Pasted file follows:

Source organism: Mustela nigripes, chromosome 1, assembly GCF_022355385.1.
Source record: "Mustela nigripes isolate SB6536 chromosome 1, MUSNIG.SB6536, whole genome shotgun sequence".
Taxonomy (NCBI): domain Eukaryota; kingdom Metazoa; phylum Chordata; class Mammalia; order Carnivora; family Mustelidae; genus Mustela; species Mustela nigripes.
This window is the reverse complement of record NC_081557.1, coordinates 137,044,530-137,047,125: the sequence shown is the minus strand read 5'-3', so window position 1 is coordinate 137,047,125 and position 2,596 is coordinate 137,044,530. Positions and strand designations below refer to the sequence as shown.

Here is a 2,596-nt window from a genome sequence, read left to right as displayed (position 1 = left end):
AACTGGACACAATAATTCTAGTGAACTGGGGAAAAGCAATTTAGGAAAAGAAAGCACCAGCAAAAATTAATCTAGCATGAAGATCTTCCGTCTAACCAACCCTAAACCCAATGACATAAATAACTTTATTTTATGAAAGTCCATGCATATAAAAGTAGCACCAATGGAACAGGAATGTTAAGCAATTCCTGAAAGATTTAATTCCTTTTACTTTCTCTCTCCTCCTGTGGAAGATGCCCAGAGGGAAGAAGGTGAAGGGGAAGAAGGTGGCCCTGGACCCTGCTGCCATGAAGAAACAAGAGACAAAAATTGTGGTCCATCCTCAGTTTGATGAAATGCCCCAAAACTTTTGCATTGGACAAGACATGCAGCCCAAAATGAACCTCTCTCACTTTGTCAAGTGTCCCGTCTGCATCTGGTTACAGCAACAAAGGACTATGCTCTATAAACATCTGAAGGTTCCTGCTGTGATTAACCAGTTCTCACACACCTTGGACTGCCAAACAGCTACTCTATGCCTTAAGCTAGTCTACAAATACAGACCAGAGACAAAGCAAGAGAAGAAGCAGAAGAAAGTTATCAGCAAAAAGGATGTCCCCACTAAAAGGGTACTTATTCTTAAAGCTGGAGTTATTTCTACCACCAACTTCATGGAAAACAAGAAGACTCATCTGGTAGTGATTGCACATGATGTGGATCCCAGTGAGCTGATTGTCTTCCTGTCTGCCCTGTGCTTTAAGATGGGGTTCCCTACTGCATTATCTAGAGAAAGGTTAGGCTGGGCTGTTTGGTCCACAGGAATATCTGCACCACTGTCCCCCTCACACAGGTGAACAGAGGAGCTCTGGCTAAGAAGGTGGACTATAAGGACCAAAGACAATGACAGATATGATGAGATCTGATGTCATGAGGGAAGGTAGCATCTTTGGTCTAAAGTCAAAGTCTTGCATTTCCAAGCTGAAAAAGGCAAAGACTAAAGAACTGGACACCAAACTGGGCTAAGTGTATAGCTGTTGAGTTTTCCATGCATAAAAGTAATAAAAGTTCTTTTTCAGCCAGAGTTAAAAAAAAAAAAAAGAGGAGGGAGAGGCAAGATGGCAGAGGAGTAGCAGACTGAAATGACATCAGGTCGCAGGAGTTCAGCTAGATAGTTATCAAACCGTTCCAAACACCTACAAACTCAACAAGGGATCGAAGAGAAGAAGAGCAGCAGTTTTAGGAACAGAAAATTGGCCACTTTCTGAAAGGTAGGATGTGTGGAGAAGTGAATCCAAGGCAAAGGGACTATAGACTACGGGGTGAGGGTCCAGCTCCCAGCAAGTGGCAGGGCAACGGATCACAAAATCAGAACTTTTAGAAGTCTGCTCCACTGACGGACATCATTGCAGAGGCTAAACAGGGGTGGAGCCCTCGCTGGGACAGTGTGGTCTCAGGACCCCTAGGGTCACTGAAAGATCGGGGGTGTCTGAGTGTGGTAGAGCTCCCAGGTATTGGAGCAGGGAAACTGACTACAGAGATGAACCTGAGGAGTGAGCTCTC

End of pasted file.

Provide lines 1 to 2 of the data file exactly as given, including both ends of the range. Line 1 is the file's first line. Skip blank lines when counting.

Source organism: Mustela nigripes, chromosome 1, assembly GCF_022355385.1.
Source record: "Mustela nigripes isolate SB6536 chromosome 1, MUSNIG.SB6536, whole genome shotgun sequence".